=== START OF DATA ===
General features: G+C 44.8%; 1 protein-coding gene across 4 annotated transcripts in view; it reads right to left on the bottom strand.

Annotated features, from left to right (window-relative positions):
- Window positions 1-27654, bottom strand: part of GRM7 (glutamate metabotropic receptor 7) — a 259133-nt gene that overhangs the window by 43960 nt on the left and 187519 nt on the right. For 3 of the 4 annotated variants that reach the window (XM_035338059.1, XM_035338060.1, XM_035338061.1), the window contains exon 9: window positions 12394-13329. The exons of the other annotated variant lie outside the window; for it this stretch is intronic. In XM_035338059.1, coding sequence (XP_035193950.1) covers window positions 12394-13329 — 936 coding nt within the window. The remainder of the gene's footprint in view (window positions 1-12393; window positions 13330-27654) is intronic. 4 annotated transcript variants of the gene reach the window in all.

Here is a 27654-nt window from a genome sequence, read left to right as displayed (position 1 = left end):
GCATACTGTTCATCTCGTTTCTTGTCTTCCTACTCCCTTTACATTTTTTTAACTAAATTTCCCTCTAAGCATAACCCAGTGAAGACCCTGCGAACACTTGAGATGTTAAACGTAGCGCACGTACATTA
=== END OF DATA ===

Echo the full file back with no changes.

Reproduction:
General features: G+C 44.8%; 1 protein-coding gene across 4 annotated transcripts in view; it reads right to left on the bottom strand.

Annotated features, from left to right (window-relative positions):
- Window positions 1-27654, bottom strand: part of GRM7 (glutamate metabotropic receptor 7) — a 259133-nt gene that overhangs the window by 43960 nt on the left and 187519 nt on the right. For 3 of the 4 annotated variants that reach the window (XM_035338059.1, XM_035338060.1, XM_035338061.1), the window contains exon 9: window positions 12394-13329. The exons of the other annotated variant lie outside the window; for it this stretch is intronic. In XM_035338059.1, coding sequence (XP_035193950.1) covers window positions 12394-13329 — 936 coding nt within the window. The remainder of the gene's footprint in view (window positions 1-12393; window positions 13330-27654) is intronic. 4 annotated transcript variants of the gene reach the window in all.

Here is a 27654-nt window from a genome sequence, read left to right as displayed (position 1 = left end):
GCATACTGTTCATCTCGTTTCTTGTCTTCCTACTCCCTTTACATTTTTTTAACTAAATTTCCCTCTAAGCATAACCCAGTGAAGACCCTGCGAACACTTGAGATGTTAAACGTAGCGCACGTACATTA